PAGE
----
crowds have to police themselves
In recent decades, detailed analytical research has produced ever-more sophisticated insights into crowd behavior.
“Crowds have an amazing ability to police themselves, self-regulate, and actually display a lot of pro-social behaviour, supporting others in their group,” says Anne Templeton, an academic at Edinburgh University who studies crowd psychology. She points to the 2017 Manchester Arena terrorist attack, in which CCTV footage showed members of the public performing first aid on the wounded before emergency services arrived, and Mancunians rushed to provide food, shelter, transport and emotional support for the victims. “People provide an amazing amount of help in emergencies to people they don’t know, especially when they’re part of an in-group.”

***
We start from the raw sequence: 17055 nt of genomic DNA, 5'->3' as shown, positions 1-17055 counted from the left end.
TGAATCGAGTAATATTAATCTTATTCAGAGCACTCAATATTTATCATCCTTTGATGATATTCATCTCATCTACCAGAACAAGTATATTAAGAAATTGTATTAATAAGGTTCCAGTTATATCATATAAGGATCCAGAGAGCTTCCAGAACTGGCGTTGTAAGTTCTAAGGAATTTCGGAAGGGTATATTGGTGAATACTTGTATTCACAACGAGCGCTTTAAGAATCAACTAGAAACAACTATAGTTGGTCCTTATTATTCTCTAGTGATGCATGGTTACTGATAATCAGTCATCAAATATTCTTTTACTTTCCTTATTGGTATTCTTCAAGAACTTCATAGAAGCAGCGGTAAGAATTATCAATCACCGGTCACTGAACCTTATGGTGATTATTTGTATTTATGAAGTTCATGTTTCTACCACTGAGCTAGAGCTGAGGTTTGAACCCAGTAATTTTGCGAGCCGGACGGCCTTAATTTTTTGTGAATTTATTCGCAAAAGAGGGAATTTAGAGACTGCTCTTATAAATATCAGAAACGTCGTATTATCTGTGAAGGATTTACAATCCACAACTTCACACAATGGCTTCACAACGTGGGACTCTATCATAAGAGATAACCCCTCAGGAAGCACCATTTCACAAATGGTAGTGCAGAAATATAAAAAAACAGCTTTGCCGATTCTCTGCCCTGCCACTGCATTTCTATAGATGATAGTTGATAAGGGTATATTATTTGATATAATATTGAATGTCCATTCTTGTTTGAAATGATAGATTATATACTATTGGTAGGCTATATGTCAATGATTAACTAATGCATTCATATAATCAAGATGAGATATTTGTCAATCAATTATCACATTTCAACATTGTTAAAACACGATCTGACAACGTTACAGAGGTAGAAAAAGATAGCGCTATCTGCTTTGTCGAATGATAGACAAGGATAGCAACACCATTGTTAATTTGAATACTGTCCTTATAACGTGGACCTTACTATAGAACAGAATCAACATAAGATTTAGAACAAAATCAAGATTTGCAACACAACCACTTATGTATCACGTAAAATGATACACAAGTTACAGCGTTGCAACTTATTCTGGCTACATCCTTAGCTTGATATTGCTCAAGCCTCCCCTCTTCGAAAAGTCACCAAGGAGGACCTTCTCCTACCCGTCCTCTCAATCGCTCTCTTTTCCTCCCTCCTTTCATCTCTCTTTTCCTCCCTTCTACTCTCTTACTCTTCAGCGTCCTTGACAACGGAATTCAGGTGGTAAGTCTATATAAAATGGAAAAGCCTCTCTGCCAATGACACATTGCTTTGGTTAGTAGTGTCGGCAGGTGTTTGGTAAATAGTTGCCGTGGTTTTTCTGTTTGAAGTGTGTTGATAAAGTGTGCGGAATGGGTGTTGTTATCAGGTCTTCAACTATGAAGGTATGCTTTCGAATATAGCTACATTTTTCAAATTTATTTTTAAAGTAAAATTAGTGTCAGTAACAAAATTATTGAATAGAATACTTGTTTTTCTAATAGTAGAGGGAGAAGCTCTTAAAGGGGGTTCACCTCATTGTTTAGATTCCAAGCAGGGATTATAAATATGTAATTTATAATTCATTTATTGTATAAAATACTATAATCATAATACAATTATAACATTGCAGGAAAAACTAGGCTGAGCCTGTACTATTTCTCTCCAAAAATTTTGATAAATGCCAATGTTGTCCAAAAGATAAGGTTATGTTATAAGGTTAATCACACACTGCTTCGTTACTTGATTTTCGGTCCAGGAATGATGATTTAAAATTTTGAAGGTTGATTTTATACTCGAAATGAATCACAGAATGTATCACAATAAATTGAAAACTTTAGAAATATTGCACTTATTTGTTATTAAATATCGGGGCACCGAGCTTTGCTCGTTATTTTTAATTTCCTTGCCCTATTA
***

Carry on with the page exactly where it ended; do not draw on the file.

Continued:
Strange things happen to our brains when we’re in a crowd we’ve chosen to be part of, says Templeton. We don’t just feel happier and more confident, we also have a lower threshold of disgust. This is why festivalgoers will happily share drinks (and by dint of their proximity, sweat) with strangers, or Hajj pilgrims will share the sometimes bloody razors used to shave their heads. In a crowd, we feel safer from harm.
from The power of crowds by Dan Hancox.